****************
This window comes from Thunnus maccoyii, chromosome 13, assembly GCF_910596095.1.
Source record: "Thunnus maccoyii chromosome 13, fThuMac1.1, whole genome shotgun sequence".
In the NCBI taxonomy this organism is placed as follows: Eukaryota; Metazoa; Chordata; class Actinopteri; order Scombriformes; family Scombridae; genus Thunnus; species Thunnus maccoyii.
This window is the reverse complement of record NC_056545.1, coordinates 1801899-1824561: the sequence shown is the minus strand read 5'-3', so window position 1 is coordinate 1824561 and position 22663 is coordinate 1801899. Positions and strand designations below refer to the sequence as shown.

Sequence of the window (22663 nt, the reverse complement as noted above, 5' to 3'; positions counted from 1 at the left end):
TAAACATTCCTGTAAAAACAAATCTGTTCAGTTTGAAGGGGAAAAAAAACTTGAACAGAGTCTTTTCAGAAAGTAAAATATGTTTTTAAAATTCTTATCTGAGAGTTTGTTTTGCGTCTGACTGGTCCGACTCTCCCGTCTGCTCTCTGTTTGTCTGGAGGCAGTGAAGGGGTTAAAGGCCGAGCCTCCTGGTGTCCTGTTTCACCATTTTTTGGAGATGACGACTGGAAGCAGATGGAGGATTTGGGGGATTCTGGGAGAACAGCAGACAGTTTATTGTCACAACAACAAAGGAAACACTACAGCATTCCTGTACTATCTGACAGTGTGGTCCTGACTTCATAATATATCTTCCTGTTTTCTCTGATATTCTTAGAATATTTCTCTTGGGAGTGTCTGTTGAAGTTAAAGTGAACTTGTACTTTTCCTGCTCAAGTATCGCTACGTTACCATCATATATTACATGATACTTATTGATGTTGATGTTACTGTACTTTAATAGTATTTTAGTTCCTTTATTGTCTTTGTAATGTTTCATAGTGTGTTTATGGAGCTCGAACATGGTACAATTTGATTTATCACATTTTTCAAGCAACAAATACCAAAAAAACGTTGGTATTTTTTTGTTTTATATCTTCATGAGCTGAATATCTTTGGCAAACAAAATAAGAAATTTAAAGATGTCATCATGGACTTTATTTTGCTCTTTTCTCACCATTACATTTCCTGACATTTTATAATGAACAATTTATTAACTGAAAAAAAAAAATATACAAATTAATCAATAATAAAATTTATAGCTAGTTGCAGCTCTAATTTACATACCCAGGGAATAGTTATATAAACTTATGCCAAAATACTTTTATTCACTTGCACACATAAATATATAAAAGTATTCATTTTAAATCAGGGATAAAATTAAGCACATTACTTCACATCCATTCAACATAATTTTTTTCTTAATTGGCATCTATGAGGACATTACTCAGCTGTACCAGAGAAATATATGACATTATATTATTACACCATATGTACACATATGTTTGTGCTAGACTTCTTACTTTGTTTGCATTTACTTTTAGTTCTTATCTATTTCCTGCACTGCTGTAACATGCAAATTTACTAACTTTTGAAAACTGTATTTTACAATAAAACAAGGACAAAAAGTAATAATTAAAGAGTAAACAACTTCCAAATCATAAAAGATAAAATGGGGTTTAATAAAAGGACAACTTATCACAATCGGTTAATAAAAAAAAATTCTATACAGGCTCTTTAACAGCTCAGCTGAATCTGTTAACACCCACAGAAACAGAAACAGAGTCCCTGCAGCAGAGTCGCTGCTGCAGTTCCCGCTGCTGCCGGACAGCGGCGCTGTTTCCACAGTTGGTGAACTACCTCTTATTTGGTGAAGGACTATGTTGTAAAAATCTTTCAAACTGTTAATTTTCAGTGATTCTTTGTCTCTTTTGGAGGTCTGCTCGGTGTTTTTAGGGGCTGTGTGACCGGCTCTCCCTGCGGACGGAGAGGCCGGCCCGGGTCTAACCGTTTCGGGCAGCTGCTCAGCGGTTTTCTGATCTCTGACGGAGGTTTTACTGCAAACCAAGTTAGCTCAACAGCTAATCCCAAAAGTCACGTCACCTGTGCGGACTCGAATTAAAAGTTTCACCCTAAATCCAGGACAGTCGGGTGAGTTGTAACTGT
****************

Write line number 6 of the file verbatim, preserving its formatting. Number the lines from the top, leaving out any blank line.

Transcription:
TAAACATTCCTGTAAAAACAAATCTGTTCAGTTTGAAGGGGAAAAAAAACTTGAACAGAGTCTTTTCAGAAAGTAAAATATGTTTTTAAAATTCTTATCTGAGAGTTTGTTTTGCGTCTGACTGGTCCGACTCTCCCGTCTGCTCTCTGTTTGTCTGGAGGCAGTGAAGGGGTTAAAGGCCGAGCCTCCTGGTGTCCTGTTTCACCATTTTTTGGAGATGACGACTGGAAGCAGATGGAGGATTTGGGGGATTCTGGGAGAACAGCAGACAGTTTATTGTCACAACAACAAAGGAAACACTACAGCATTCCTGTACTATCTGACAGTGTGGTCCTGACTTCATAATATATCTTCCTGTTTTCTCTGATATTCTTAGAATATTTCTCTTGGGAGTGTCTGTTGAAGTTAAAGTGAACTTGTACTTTTCCTGCTCAAGTATCGCTACGTTACCATCATATATTACATGATACTTATTGATGTTGATGTTACTGTACTTTAATAGTATTTTAGTTCCTTTATTGTCTTTGTAATGTTTCATAGTGTGTTTATGGAGCTCGAACATGGTACAATTTGATTTATCACATTTTTCAAGCAACAAATACCAAAAAAACGTTGGTATTTTTTTGTTTTATATCTTCATGAGCTGAATATCTTTGGCAAACAAAATAAGAAATTTAAAGATGTCATCATGGACTTTATTTTGCTCTTTTCTCACCATTACATTTCCTGACATTTTATAATGAACAATTTATTAACTGAAAAAAAAAAATATACAAATTAATCAATAATAAAATTTATAGCTAGTTGCAGCTCTAATTTACATACCCAGGGAATAGTTATATAAACTTATGCCAAAATACTTTTATTCACTTGCACACATAAATATATAAAAGTATTCATTTTAAATCAGGGATAAAATTAAGCACATTACTTCACATCCATTCAACATAATTTTTTTCTTAATTGGCATCTATGAGGACATTACTCAGCTGTACCAGAGAAATATATGACATTATATTATTACACCATATGTACACATATGTTTGTGCTAGACTTCTTACTTTGTTTGCATTTACTTTTAGTTCTTATCTATTTCCTGCACTGCTGTAACATGCAAATTTACTAACTTTTGAAAACTGTATTTTACAATAAAACAAGGACAAAAAGTAATAATTAAAGAGTAAACAACTTCCAAATCATAAAAGATAAAATGGGGTTTAATAAAAGGACAACTTATCACAATCGGTTAATAAAAAAAAATTCTATACAGGCTCTTTAACAGCTCAGCTGAATCTGTTAACACCCACAGAAACAGAAACAGAGTCCCTGCAGCAGAGTCGCTGCTGCAGTTCCCGCTGCTGCCGGACAGCGGCGCTGTTTCCACAGTTGGTGAACTACCTCTTATTTGGTGAAGGACTATGTTGTAAAAATCTTTCAAACTGTTAATTTTCAGTGATTCTTTGTCTCTTTTGGAGGTCTGCTCGGTGTTTTTAGGGGCTGTGTGACCGGCTCTCCCTGCGGACGGAGAGGCCGGCCCGGGTCTAACCGTTTCGGGCAGCTGCTCAGCGGTTTTCTGATCTCTGACGGAGGTTTTACTGCAAACCAAGTTAGCTCAACAGCTAATCCCAAAAGTCACGTCACCTGTGCGGACTCGAATTAAAAGTTTCACCCTAAATCCAGGACAGTCGGGTGAGTTGTAACTGT